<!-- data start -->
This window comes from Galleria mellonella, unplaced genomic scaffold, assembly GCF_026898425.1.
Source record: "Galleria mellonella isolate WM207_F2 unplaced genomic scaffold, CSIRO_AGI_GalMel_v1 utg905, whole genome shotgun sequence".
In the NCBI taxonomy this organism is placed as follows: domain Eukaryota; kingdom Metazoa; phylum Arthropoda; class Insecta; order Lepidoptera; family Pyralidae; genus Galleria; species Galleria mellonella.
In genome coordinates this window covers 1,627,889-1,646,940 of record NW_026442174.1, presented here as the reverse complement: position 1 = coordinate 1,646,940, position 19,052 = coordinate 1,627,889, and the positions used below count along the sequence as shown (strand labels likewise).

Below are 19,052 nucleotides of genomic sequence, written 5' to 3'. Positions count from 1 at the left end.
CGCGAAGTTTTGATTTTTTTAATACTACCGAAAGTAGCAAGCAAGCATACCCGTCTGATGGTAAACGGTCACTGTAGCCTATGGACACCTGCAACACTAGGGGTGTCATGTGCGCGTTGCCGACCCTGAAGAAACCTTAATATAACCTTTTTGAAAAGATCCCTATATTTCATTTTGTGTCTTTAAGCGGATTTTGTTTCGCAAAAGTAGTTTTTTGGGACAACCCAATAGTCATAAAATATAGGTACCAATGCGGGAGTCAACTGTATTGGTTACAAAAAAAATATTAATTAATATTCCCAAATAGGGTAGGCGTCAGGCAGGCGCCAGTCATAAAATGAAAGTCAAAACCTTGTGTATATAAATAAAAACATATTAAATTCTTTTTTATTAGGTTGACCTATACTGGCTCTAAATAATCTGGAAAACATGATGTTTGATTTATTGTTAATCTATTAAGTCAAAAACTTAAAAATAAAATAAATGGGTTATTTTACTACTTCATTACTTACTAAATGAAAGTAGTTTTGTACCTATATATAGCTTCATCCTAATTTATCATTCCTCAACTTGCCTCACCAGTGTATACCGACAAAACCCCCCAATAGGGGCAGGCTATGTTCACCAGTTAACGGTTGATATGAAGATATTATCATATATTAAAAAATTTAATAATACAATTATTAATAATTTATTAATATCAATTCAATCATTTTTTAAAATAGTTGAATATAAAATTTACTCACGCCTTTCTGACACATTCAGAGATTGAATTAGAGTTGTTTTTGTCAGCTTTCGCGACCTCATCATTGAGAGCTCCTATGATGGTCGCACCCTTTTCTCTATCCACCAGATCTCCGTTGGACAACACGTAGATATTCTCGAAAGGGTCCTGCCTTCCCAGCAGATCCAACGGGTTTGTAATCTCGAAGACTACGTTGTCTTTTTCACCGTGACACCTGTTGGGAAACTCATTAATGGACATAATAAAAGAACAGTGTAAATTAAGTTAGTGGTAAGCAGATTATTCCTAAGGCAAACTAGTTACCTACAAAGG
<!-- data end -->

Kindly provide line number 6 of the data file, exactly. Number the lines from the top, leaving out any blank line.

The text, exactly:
CGCGAAGTTTTGATTTTTTTAATACTACCGAAAGTAGCAAGCAAGCATACCCGTCTGATGGTAAACGGTCACTGTAGCCTATGGACACCTGCAACACTAGGGGTGTCATGTGCGCGTTGCCGACCCTGAAGAAACCTTAATATAACCTTTTTGAAAAGATCCCTATATTTCATTTTGTGTCTTTAAGCGGATTTTGTTTCGCAAAAGTAGTTTTTTGGGACAACCCAATAGTCATAAAATATAGGTACCAATGCGGGAGTCAACTGTATTGGTTACAAAAAAAATATTAATTAATATTCCCAAATAGGGTAGGCGTCAGGCAGGCGCCAGTCATAAAATGAAAGTCAAAACCTTGTGTATATAAATAAAAACATATTAAATTCTTTTTTATTAGGTTGACCTATACTGGCTCTAAATAATCTGGAAAACATGATGTTTGATTTATTGTTAATCTATTAAGTCAAAAACTTAAAAATAAAATAAATGGGTTATTTTACTACTTCATTACTTACTAAATGAAAGTAGTTTTGTACCTATATATAGCTTCATCCTAATTTATCATTCCTCAACTTGCCTCACCAGTGTATACCGACAAAACCCCCCAATAGGGGCAGGCTATGTTCACCAGTTAACGGTTGATATGAAGATATTATCATATATTAAAAAATTTAATAATACAATTATTAATAATTTATTAATATCAATTCAATCATTTTTTAAAATAGTTGAATATAAAATTTACTCACGCCTTTCTGACACATTCAGAGATTGAATTAGAGTTGTTTTTGTCAGCTTTCGCGACCTCATCATTGAGAGCTCCTATGATGGTCGCACCCTTTTCTCTATCCACCAGATCTCCGTTGGACAACACGTAGATATTCTCGAAAGGGTCCTGCCTTCCCAGCAGATCCAACGGGTTTGTAATCTCGAAGACTACGTTGTCTTTTTCACCGTGACACCTGTTGGGAAACTCATTAATGGACATAATAAAAGAACAGTGTAAATTAAGTTAGTGGTAAGCAGATTATTCCTAAGGCAAACTAGTTACCTACAAAGG